It was announced yesterday that Crazy Rich Asians, the movie, will be released next summer, on August 17, 2018. The movie is based on the first book in Kevin Kwan’s series. Constance Wu leads an all-Asian cast in a story about obscenely wealthy Asians and their petty ass family dramas. But Crazy Rich Asians is also about Asian identity, a representation of how varied Asian identity can be – from a young academic born in America to an all-access socialite living in London to a real estate agent based in Singapore to an old matriarch practising traditional cultural customs with her own secrets and personal vendettas.
Back in June, Daniel Bell, a dean at China’s Shandong University, wrote an op-ed for The Wall Street Journal, Why Anyone Can Be Chinese. Daniel is white. And he lives in China. And he insists he knows Chinese culture better than many Chinese. Which is why he wants to be able to identify as Chinese. It was subsequently pointed out to him why he might need to rethink his position. One of the many privileges of whiteness in art has been that it is generally accepted that whiteness can be anything. A white character can be a miner or a doctor and a mother and a lawyer or a poet or an orchestra conductor or a taxi driver – there are options. As many people of colour will tell you, those options, in the past – and probably still – are limited for those who aren’t white. Asian actors often tell stories about the roles they’re offered: nerds, gangsters, prostitutes, the doctor with the clipboard who tells the main characters what happened in surgery. The difference between Daniel Bell and a Chinese person is that he can walk into a room and most people won’t assume what he is, where he’s from, what he does. A Chinese person walks into a room and immediately their geographical origin is narrowed down to a certain region in the world. And from there, the boundaries about who they get to be become tighter and tighter and tighter. What’s exciting about a movie like Crazy Rich Asians is that we’ll see Asians expanding those boundaries of identity.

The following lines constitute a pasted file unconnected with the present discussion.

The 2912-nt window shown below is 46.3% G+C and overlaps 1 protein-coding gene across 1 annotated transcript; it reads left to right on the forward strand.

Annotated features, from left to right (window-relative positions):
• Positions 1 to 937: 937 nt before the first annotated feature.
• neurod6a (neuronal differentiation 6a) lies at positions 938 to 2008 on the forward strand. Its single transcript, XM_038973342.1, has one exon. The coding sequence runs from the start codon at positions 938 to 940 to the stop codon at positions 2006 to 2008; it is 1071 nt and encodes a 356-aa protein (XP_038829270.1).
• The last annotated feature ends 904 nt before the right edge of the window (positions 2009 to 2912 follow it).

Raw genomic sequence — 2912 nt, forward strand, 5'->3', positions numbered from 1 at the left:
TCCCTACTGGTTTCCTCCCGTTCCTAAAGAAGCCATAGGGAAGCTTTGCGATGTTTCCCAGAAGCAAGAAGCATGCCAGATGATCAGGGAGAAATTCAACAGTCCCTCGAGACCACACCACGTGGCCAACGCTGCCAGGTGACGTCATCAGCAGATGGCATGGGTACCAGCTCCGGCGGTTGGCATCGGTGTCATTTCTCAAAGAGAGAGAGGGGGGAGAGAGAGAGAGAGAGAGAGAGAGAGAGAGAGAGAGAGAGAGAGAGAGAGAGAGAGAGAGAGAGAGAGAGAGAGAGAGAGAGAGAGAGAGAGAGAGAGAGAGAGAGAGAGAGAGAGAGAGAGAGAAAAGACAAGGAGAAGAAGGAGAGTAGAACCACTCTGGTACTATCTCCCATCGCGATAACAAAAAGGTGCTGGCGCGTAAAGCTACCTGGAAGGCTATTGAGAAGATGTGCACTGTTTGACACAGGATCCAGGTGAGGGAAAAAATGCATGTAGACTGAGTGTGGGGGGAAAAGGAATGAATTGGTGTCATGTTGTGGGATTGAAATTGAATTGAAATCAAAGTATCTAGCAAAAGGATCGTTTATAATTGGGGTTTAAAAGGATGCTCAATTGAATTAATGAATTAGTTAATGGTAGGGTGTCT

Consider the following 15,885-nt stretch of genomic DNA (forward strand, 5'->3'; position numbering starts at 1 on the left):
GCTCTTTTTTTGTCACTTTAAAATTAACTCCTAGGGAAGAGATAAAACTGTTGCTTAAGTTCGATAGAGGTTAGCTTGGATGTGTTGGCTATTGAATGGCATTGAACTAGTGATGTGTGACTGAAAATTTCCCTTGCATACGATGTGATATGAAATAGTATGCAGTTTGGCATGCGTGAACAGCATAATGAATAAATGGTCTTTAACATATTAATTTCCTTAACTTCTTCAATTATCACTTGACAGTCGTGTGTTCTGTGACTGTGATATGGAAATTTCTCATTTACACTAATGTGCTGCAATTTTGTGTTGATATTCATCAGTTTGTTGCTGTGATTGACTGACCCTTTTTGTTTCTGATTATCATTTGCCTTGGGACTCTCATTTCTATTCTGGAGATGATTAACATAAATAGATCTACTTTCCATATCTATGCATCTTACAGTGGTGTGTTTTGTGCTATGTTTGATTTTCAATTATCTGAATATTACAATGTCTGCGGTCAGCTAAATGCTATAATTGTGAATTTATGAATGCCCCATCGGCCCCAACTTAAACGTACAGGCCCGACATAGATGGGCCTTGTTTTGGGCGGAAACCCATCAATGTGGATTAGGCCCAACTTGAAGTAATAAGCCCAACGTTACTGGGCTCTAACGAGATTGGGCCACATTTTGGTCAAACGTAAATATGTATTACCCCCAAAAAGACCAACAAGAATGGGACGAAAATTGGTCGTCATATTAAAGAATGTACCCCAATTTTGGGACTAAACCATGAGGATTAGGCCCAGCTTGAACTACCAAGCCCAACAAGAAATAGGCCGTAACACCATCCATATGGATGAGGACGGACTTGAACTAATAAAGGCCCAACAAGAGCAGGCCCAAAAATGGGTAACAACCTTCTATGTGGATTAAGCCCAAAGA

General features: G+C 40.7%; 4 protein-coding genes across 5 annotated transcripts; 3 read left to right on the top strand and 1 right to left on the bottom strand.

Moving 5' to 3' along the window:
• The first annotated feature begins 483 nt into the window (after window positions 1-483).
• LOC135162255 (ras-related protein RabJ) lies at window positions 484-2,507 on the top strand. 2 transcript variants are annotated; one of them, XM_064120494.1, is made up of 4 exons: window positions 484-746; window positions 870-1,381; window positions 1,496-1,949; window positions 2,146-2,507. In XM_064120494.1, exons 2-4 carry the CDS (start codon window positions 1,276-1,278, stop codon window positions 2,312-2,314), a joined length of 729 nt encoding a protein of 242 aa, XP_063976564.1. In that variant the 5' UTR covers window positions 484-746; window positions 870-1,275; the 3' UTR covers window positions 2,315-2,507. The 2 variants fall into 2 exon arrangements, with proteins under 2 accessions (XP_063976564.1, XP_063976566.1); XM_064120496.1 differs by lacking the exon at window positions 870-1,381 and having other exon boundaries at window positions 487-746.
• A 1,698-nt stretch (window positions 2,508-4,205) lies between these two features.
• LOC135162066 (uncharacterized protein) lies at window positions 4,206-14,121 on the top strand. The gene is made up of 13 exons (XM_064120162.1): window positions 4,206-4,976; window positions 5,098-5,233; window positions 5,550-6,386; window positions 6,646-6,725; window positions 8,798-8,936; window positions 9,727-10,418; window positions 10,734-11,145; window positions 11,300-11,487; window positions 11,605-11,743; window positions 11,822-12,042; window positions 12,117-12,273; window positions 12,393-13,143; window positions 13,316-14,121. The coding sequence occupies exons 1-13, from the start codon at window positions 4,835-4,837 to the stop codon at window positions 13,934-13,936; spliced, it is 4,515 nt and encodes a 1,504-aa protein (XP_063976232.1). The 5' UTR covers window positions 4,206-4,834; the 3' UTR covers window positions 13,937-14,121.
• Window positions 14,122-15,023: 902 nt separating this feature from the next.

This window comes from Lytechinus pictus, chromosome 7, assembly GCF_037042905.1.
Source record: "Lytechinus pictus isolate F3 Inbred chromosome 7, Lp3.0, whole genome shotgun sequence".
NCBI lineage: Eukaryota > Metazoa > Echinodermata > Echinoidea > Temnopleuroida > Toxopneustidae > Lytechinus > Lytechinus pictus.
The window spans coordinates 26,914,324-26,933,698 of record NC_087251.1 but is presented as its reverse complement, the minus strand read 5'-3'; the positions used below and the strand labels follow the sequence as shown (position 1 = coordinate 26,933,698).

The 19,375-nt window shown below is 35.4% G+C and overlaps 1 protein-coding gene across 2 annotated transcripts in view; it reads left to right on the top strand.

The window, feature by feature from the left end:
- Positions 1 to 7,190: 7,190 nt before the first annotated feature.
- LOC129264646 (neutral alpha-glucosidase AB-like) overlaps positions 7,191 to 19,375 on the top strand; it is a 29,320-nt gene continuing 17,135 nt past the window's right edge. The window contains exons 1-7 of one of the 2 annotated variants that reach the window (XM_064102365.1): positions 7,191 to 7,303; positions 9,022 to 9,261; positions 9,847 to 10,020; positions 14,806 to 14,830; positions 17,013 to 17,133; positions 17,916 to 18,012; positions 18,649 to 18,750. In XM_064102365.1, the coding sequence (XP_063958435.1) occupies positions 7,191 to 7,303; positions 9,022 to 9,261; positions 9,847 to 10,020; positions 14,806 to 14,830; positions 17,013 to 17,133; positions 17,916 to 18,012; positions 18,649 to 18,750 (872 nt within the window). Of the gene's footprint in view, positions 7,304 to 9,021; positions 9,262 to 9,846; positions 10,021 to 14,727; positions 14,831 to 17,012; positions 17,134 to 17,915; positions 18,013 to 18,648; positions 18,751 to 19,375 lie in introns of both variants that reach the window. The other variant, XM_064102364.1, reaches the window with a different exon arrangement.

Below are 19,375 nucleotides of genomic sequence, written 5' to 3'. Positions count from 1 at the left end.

Now about that August 17th release date – as we’ve seen over recent years, August is no longer, necessarily, the month where movies go to die. I like this August opening for Crazy Rich Asians. And I really like this specific August date for Crazy Rich Asians.
August is the 8th month of the year. 8 is luckiest number in Chinese culture. Because phonetically, the word for “8” sounds like the word for “rich”. Break it down even further though. The movie will be released in the 8th month on the 17th day. 17 is 1 + 7 = 8. And then the year… 2018.
18. Phonetically the word for “18” sounds like the expression “will be rich”. This release date has rich 8s all over it!
I wonder if they consulted a feng shui master to set this opening.
Oh and one more thing? You know what other movie came out on August 17 thirty years ago?
Yours in gossip,